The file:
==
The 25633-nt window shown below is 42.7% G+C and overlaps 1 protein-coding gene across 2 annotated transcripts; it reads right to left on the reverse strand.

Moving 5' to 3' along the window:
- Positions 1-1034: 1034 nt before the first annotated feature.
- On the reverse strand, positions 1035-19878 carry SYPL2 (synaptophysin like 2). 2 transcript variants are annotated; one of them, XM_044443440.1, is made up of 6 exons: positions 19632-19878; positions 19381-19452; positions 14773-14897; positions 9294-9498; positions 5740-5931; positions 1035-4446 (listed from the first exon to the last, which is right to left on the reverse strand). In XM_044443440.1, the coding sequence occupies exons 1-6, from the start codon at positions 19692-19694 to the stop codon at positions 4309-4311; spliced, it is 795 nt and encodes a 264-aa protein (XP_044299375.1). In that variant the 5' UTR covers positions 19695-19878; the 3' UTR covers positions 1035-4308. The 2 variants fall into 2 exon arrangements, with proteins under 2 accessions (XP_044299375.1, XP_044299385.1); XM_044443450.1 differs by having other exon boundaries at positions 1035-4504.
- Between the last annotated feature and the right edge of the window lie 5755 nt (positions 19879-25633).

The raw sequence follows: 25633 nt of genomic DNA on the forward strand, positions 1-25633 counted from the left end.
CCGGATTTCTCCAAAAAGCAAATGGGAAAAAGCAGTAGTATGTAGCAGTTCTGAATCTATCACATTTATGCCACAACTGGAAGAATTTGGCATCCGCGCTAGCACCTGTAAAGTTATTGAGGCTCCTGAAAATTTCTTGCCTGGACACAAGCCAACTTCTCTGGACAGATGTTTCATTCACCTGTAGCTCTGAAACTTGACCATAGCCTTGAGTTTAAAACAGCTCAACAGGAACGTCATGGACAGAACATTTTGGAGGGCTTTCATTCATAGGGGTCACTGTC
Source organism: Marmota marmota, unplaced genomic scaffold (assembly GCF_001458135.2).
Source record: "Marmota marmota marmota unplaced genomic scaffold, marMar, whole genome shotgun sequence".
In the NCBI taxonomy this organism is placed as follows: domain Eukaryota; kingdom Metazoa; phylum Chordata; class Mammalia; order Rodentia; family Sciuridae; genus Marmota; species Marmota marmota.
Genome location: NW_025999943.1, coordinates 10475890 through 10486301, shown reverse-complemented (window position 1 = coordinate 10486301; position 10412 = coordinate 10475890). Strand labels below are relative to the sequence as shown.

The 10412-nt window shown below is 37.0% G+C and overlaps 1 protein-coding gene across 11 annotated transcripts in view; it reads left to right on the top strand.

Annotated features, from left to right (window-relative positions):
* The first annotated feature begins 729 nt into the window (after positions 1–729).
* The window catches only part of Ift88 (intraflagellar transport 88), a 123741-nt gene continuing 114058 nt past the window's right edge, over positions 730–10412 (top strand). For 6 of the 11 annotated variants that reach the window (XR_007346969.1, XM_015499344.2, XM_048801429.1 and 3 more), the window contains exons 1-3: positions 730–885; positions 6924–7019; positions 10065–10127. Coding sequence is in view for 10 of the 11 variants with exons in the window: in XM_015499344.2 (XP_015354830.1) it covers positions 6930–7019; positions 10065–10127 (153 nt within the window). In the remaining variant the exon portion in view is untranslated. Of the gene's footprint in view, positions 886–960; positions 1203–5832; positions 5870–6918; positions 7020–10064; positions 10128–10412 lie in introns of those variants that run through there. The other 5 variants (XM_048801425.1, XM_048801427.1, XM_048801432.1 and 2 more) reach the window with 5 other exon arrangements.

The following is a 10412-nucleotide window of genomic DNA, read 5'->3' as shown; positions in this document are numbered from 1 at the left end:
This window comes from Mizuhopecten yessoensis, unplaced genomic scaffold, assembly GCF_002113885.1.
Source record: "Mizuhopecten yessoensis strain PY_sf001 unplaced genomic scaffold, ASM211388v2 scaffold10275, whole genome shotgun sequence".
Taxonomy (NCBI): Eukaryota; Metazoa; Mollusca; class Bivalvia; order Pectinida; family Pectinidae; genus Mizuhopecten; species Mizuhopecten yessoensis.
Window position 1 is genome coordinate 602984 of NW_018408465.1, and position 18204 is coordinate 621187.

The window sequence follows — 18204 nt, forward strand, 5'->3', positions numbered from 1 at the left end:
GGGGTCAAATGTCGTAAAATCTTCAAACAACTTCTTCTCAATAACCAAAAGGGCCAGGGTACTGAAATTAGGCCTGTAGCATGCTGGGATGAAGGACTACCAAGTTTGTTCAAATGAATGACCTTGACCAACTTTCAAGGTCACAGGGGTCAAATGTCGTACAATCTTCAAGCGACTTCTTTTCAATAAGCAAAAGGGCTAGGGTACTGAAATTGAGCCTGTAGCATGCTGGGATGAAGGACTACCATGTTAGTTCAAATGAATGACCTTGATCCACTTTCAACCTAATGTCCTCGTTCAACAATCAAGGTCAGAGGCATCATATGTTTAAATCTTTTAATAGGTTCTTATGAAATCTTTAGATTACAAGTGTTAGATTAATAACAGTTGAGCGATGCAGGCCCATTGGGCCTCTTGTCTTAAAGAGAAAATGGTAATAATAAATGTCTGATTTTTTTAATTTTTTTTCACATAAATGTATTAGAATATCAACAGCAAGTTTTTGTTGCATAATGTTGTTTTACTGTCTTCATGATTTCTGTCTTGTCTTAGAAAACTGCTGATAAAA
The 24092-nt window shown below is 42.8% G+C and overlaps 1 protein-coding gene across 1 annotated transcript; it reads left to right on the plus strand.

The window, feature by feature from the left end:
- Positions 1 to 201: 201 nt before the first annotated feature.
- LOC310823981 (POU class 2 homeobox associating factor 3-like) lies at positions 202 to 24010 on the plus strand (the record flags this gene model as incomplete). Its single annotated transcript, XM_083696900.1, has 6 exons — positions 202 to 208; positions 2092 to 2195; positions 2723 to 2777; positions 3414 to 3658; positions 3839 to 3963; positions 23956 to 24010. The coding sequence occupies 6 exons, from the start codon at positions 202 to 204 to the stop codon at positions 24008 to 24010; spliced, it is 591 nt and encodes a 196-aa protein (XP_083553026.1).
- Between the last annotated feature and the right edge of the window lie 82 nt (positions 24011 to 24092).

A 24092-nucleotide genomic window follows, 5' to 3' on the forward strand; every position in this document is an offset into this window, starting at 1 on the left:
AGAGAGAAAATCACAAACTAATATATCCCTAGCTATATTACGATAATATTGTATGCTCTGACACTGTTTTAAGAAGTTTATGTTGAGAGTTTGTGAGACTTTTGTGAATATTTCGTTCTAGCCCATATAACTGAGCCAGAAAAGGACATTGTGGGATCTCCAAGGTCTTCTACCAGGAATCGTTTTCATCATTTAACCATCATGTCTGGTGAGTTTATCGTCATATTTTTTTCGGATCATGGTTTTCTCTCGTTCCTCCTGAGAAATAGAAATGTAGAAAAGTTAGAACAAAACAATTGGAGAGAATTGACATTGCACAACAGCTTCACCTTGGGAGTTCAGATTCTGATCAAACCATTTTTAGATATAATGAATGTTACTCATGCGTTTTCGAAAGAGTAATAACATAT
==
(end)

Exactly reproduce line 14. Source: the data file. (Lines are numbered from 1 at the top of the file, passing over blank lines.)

* The first annotated feature begins 729 nt into the window (after positions 1–729).